Improving palliative care

Diane E. Meier, R. Sean Morrison, Christine K. Cassel

Research output: Contribution to journalReview articlepeer-review

146 Scopus citations


Although most deaths in the United States occur in hospitals, data suggest that hospitals and physicians are not equipped to handle the medical and psychosocial problems of dying patients. In this article, we review the barriers to achieving a peaceful death, including inadequate medical professional education on palliative care, and public and professional uncertainty about the difference between forgoing life-sustaining treatment and active euthanasia, and health professionals difficulty recognizing when patients are dying and the associated sense that death is a professional failure. Other barriers include fiscal constraints on the length of stay, the number of nurses available to care for dying patients, legal and regulatory constraints on obtaining opioid prescriptions, and a segregated system of hospice care that requires patients to be separated from familiar health care providers and settings in order to receive palliative care at the end of life. Identifying the opportunities that can improve the delivery of palliative care at the end of life is the first step toward developing corrective approaches. Strategies that enhance these opportunities are proposed.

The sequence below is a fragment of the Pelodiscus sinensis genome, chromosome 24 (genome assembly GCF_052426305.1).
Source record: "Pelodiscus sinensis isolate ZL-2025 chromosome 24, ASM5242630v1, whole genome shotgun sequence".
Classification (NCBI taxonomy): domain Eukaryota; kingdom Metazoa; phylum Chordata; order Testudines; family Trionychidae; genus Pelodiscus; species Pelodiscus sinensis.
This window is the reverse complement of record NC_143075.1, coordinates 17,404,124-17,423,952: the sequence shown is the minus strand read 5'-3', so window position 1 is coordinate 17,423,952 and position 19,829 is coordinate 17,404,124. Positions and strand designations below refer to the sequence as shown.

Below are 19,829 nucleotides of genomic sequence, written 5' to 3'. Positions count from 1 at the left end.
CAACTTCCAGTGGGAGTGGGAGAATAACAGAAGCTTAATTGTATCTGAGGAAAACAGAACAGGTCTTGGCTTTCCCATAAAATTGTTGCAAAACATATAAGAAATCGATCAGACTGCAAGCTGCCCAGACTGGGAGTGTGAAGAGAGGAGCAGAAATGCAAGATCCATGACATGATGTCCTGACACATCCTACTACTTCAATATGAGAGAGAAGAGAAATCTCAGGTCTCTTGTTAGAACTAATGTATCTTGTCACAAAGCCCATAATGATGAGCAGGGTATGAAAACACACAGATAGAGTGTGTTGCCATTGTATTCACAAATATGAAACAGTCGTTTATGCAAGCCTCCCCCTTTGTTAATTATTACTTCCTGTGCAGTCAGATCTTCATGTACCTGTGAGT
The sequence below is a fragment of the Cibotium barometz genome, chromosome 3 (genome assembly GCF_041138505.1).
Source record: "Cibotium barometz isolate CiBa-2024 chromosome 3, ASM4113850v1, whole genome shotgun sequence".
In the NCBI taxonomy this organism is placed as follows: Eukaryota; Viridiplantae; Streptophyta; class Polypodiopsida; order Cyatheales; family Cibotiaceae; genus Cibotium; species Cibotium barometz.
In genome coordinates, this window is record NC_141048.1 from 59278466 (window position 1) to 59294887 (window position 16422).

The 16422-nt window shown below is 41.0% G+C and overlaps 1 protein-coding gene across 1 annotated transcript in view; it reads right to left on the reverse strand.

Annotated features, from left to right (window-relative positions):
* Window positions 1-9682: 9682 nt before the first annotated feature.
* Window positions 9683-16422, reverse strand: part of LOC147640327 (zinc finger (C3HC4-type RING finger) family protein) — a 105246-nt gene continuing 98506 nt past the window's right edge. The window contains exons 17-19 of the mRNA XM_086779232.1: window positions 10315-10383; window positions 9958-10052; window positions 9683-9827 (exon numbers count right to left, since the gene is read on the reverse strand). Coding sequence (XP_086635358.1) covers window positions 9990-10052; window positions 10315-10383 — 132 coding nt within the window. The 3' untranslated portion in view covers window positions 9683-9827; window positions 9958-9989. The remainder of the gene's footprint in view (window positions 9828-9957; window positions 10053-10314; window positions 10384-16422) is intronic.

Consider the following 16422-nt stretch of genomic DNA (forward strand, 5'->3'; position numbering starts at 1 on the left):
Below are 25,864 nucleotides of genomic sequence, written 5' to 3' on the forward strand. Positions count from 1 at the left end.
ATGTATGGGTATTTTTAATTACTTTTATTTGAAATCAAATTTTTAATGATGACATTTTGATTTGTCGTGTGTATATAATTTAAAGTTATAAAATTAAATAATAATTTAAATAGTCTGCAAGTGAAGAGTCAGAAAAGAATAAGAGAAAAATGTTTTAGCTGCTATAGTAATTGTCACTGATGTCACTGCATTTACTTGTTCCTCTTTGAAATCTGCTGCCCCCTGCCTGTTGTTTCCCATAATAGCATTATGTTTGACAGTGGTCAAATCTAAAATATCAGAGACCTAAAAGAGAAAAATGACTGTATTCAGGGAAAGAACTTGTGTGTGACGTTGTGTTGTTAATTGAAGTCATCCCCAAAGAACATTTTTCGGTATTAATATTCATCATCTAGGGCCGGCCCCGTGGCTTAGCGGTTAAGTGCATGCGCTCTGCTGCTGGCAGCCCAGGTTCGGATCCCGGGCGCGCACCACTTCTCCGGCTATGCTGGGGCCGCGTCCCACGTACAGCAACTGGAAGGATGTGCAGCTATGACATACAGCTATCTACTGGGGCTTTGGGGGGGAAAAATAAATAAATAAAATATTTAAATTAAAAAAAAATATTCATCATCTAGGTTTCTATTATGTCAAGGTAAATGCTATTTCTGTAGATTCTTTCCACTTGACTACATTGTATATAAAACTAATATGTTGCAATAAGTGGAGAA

Original languageEnglish
Pages (from-to)225-230
Number of pages6
JournalAnnals of Internal Medicine
Issue number3
StatePublished - 1 Aug 1997


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